At Collabora, we have been busy helping clients work with PipeWire, notably Automotive Grade Linux who have chosen to adopt PipeWire for its implementation of the low-level platform audio service, replacing previous solutions like 4A, PulseAudio and AudioManager. Assisting early adopters such as AGL has brought us to design and implement new elements within PipeWire, such as the session & policy management component WirePlumber, which George Kiagiadakis presented in October at the GStreamer Conference in Lyon.

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today's howtos

PineTime: A Linux Friendly Smartwatch

After releasing their successful rounds of notebook computers, laptops, single-board PCs and Linux smartphones, Pine64 is back with another incredible launch. The company is set to bring a smartwatch based on the Linux operating system that focuses solely on the needs of developers. Pine64: History Mainly known as Pine Microsystems, Inc., the US origin company sells and manufactures computer hardware and software. After the company’s 1st product, the Pine A64, a single-board computer in 2015, the company went on with the same name after that. Later, it released successors of the Pine family that included notebooks and smartphones for the public. PineTime Smartwatch The PineTime project came under attention in September 2019 when the company on their official Twitter account announced it. The news came right after Pine64 made the existence of its PinePhone public. In the coming year, with the success of the Librem 5 smartphone and PinePhone soon to hit the markets, it is a perfect time to introduce a companion device that goes along with other Linux devices. Read more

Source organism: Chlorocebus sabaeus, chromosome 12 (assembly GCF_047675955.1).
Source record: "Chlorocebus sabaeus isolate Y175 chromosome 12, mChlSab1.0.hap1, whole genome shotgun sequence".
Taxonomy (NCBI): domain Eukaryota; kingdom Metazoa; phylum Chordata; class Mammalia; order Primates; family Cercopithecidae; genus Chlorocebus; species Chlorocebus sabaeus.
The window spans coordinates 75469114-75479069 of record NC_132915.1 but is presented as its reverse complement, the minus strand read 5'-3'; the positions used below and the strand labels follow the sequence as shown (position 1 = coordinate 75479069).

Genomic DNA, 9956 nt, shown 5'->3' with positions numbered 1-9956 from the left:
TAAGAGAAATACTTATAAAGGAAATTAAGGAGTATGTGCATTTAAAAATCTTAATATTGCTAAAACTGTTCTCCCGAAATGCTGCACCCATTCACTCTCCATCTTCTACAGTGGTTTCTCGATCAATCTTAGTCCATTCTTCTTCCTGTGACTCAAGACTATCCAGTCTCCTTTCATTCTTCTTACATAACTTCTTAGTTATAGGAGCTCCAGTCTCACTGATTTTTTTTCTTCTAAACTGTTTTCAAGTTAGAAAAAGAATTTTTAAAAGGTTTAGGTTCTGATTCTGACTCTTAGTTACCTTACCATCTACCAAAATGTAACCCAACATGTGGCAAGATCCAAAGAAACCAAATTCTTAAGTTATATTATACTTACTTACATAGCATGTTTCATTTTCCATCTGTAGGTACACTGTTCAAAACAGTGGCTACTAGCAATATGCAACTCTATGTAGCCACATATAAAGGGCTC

Ian Jackson on Debian Vote Regarding SystemD

  • Debian GR on init systems - Ballot paper format